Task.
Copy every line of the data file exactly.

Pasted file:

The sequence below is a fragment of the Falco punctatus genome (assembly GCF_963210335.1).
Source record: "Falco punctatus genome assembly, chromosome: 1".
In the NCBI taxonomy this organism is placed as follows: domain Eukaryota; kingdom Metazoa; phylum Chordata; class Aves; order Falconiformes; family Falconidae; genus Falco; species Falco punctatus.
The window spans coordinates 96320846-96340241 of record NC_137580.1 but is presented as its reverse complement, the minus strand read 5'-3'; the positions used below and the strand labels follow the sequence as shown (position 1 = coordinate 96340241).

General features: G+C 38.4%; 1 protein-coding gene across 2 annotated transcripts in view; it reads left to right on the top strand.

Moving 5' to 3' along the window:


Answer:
The sequence below is a fragment of the Falco punctatus genome (assembly GCF_963210335.1).
Source record: "Falco punctatus genome assembly, chromosome: 1".
In the NCBI taxonomy this organism is placed as follows: domain Eukaryota; kingdom Metazoa; phylum Chordata; class Aves; order Falconiformes; family Falconidae; genus Falco; species Falco punctatus.
The window spans coordinates 96320846-96340241 of record NC_137580.1 but is presented as its reverse complement, the minus strand read 5'-3'; the positions used below and the strand labels follow the sequence as shown (position 1 = coordinate 96340241).

General features: G+C 38.4%; 1 protein-coding gene across 2 annotated transcripts in view; it reads left to right on the top strand.

Moving 5' to 3' along the window: